Tobold's Blog
Monday, January 06, 2014
 
Predicting disaster

I was talking yesterday about how we tend to towards playing the same game, sequels, or games of the same genre until we get completely bored and want something very different. While of course not everybody works like that, data on the success of sequels supports that theory. Furthermore what is true for individual cases might well also be true in the aggregate: Whole genres of games being very successful for years, and then fading. In that context I found an article in Forbes rather interesting, predicting The Elder Scrolls Online to be the biggest video game disaster of 2014.

I can't really say I disagree. If you *had to* predict a "biggest video game disaster of the upcoming year", MMORPGs in general are a good bet: They tend to have large budgets, and their launches are notoriously tricky. Some of the biggest video game disasters of the last decade were MMORPGs who flopped on release, or shortly after, if they even got that far (Project Copernicus). Furthermore the article has some good arguments, like Skyrim being a great single-player game for which the advantages of going massively multiplayer aren't really obvious.

But I do think the clincher is a combination of the "genre fatigue" discussed above and the economic argument. If we have become less enthusiastic about MMORPGs in general, and TESO isn't radically new, then the number of people willing to pay over $200 for a year of TESO is likely to be limited. There are some perfectly good alternatives that are either Free2Play, or "buy once, no subscription". In addition to that, MMORPGs have a strong history of deflation: Very many games that started out with a $60 price tag and a $15 per month subscription are now considerably cheaper and/or have changed their business model completely. An expectation of deflation can reduce demand, due to people waiting and seeing. That can quickly turn into a self-fulfilling prophecy, because a lack of early success can cause a rethink of the business model, and also can cause other potential players to be less interested in that "flopped" game.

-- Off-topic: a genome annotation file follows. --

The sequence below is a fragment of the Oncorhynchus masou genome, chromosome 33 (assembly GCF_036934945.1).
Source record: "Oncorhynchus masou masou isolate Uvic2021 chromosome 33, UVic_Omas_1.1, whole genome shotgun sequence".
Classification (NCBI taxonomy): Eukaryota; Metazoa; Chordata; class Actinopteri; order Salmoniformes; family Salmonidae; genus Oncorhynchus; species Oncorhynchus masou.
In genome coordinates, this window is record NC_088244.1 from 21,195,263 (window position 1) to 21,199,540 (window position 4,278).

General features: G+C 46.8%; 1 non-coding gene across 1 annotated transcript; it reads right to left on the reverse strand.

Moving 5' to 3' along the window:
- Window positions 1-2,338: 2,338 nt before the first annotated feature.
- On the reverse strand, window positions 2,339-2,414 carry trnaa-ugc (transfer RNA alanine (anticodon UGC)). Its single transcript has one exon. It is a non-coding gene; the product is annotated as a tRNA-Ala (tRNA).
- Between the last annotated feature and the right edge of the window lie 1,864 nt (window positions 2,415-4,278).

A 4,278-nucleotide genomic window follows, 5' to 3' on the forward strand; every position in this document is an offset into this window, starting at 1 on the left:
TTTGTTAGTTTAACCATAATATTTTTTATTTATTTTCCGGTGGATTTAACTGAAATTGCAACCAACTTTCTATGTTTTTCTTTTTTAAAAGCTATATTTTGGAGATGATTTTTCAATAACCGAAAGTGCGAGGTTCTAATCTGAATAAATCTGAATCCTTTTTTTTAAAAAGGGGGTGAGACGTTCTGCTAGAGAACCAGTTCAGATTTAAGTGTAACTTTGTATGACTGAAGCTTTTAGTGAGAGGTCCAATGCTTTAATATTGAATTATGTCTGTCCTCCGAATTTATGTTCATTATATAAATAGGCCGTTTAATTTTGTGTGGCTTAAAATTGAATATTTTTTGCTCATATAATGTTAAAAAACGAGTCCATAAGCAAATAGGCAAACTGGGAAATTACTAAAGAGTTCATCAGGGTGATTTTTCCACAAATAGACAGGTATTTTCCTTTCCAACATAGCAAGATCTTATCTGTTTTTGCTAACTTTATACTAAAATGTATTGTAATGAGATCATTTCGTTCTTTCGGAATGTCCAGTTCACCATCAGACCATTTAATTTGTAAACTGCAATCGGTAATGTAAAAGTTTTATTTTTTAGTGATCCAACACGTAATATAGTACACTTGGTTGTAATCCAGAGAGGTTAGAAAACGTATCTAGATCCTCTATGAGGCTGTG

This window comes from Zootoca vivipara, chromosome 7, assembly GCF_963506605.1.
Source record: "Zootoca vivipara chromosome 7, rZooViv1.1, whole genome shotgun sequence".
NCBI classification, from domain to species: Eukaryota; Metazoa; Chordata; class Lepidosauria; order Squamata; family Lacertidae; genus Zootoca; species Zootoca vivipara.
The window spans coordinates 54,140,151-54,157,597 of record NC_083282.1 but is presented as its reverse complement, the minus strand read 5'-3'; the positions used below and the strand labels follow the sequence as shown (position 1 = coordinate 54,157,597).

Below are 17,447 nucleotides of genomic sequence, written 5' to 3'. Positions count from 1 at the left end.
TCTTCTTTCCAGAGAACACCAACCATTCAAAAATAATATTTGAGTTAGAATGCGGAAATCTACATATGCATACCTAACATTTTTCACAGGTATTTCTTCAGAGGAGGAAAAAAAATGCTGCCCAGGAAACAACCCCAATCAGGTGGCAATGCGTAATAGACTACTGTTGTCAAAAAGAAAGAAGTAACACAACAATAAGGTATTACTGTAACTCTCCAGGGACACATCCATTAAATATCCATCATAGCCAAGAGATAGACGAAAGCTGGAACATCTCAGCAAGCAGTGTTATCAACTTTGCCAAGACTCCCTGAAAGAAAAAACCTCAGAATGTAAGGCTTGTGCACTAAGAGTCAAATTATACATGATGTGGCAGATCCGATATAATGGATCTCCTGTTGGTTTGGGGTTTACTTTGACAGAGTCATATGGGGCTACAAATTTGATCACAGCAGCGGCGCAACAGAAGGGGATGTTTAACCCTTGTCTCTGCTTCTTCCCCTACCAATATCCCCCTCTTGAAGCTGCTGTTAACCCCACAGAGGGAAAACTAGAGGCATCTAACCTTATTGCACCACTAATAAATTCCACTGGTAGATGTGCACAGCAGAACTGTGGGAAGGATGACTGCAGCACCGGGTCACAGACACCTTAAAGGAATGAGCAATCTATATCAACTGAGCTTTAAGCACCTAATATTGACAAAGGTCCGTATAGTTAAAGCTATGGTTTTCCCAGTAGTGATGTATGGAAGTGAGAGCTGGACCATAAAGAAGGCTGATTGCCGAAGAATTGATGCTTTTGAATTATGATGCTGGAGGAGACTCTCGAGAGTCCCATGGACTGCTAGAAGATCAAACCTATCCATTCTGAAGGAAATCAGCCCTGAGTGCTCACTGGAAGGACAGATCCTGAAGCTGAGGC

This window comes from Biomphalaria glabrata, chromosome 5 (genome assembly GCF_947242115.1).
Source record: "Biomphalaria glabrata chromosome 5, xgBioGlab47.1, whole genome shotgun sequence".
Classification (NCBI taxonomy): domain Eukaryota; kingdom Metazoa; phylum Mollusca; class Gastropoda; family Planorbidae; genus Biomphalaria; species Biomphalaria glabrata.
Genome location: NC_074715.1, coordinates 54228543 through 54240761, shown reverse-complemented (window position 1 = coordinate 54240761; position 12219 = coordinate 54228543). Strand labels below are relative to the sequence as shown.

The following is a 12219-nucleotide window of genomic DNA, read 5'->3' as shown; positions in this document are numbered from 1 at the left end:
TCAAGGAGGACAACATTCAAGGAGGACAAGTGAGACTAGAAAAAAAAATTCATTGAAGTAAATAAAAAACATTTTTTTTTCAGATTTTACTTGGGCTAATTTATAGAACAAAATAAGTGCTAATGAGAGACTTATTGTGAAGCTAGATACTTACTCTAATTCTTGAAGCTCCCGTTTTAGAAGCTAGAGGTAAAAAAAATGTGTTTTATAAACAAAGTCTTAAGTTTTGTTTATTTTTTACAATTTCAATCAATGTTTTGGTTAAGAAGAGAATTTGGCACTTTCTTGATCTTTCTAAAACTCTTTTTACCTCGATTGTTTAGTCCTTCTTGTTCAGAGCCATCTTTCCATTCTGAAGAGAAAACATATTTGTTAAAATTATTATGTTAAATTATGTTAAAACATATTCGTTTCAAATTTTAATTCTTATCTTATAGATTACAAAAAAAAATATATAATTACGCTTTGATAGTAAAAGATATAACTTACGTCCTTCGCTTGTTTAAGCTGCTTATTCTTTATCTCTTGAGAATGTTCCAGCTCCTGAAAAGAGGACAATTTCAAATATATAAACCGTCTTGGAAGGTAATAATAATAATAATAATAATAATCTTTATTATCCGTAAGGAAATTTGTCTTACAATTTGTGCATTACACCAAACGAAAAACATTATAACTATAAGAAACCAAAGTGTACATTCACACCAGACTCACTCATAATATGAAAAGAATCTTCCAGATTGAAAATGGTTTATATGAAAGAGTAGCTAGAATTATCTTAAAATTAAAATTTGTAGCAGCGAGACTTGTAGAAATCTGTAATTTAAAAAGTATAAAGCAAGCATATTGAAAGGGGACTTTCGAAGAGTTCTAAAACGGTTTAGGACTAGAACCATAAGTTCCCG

I do believe that it has become nearly impossible to launch "yet another MMORPG" with a monthly subscription successfully. To succeed with a subscription model these days, one would have to offer something which at least appears to be very different from the usual fare. Maybe Wildstar can do it, but I am not sure. TESO could very well end up being perceived as an inferior version of Skyrim with a much higher price tag. Predicting a disaster for The Elder Scrolls Online is a reasonable bet.

P.S.: Quoted for truth from The Nosy Gamer: "I think that WoW will experience a year that all other game companies would envy. I think that we will see the new Warlords of Draenor expansion sell 2.4 million copies in the first week and the number of subscribers hit between 9 and 10 million. Of course, these numbers will have critics exclaiming that WoW is dying and on its last legs.". I'd say that is another safe prediction of "disaster": If we simply define the threshold of success impossibly high, we are sure that any prediction of failure will come true.

Comments:
I'm not so sure WoW will hit 9-10 million anymore. 8-9 million is a safer bet.